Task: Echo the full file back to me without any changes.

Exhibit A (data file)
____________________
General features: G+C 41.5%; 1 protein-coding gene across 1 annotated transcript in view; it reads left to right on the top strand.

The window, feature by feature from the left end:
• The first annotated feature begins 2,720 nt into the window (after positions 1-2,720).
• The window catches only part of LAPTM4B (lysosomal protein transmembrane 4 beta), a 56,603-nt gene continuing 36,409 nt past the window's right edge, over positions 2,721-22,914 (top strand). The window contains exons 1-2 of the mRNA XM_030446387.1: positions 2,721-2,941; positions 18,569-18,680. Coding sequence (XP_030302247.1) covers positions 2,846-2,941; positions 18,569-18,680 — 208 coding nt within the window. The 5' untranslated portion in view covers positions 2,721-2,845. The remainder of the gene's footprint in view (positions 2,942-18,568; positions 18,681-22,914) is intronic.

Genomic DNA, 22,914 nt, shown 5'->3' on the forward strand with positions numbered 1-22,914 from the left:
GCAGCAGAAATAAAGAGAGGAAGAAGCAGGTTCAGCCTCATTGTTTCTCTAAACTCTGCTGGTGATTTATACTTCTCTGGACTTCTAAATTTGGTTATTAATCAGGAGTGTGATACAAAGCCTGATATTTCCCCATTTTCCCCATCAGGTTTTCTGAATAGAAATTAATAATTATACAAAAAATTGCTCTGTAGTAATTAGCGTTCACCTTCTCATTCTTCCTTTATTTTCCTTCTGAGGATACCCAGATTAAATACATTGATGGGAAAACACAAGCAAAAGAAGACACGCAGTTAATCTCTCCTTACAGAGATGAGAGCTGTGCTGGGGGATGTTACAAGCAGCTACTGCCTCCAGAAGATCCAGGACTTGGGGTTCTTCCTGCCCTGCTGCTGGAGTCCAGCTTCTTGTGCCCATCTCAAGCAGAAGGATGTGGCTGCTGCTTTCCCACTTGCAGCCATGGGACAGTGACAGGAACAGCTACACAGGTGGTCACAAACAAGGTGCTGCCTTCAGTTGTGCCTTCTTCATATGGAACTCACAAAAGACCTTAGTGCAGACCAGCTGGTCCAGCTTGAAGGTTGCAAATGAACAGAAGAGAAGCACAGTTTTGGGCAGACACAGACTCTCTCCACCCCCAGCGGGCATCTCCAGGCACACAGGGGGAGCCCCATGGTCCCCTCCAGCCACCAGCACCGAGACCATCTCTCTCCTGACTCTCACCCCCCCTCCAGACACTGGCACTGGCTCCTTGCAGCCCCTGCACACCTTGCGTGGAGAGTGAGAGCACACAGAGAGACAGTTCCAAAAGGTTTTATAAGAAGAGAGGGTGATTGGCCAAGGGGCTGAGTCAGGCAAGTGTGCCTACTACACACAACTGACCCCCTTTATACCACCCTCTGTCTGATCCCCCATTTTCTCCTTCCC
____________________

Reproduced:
General features: G+C 41.5%; 1 protein-coding gene across 1 annotated transcript in view; it reads left to right on the top strand.

The window, feature by feature from the left end:
• The first annotated feature begins 2,720 nt into the window (after positions 1-2,720).
• The window catches only part of LAPTM4B (lysosomal protein transmembrane 4 beta), a 56,603-nt gene continuing 36,409 nt past the window's right edge, over positions 2,721-22,914 (top strand). The window contains exons 1-2 of the mRNA XM_030446387.1: positions 2,721-2,941; positions 18,569-18,680. Coding sequence (XP_030302247.1) covers positions 2,846-2,941; positions 18,569-18,680 — 208 coding nt within the window. The 5' untranslated portion in view covers positions 2,721-2,845. The remainder of the gene's footprint in view (positions 2,942-18,568; positions 18,681-22,914) is intronic.

Genomic DNA, 22,914 nt, shown 5'->3' on the forward strand with positions numbered 1-22,914 from the left:
GCAGCAGAAATAAAGAGAGGAAGAAGCAGGTTCAGCCTCATTGTTTCTCTAAACTCTGCTGGTGATTTATACTTCTCTGGACTTCTAAATTTGGTTATTAATCAGGAGTGTGATACAAAGCCTGATATTTCCCCATTTTCCCCATCAGGTTTTCTGAATAGAAATTAATAATTATACAAAAAATTGCTCTGTAGTAATTAGCGTTCACCTTCTCATTCTTCCTTTATTTTCCTTCTGAGGATACCCAGATTAAATACATTGATGGGAAAACACAAGCAAAAGAAGACACGCAGTTAATCTCTCCTTACAGAGATGAGAGCTGTGCTGGGGGATGTTACAAGCAGCTACTGCCTCCAGAAGATCCAGGACTTGGGGTTCTTCCTGCCCTGCTGCTGGAGTCCAGCTTCTTGTGCCCATCTCAAGCAGAAGGATGTGGCTGCTGCTTTCCCACTTGCAGCCATGGGACAGTGACAGGAACAGCTACACAGGTGGTCACAAACAAGGTGCTGCCTTCAGTTGTGCCTTCTTCATATGGAACTCACAAAAGACCTTAGTGCAGACCAGCTGGTCCAGCTTGAAGGTTGCAAATGAACAGAAGAGAAGCACAGTTTTGGGCAGACACAGACTCTCTCCACCCCCAGCGGGCATCTCCAGGCACACAGGGGGAGCCCCATGGTCCCCTCCAGCCACCAGCACCGAGACCATCTCTCTCCTGACTCTCACCCCCCCTCCAGACACTGGCACTGGCTCCTTGCAGCCCCTGCACACCTTGCGTGGAGAGTGAGAGCACACAGAGAGACAGTTCCAAAAGGTTTTATAAGAAGAGAGGGTGATTGGCCAAGGGGCTGAGTCAGGCAAGTGTGCCTACTACACACAACTGACCCCCTTTATACCACCCTCTGTCTGATCCCCCATTTTCTCCTTCCC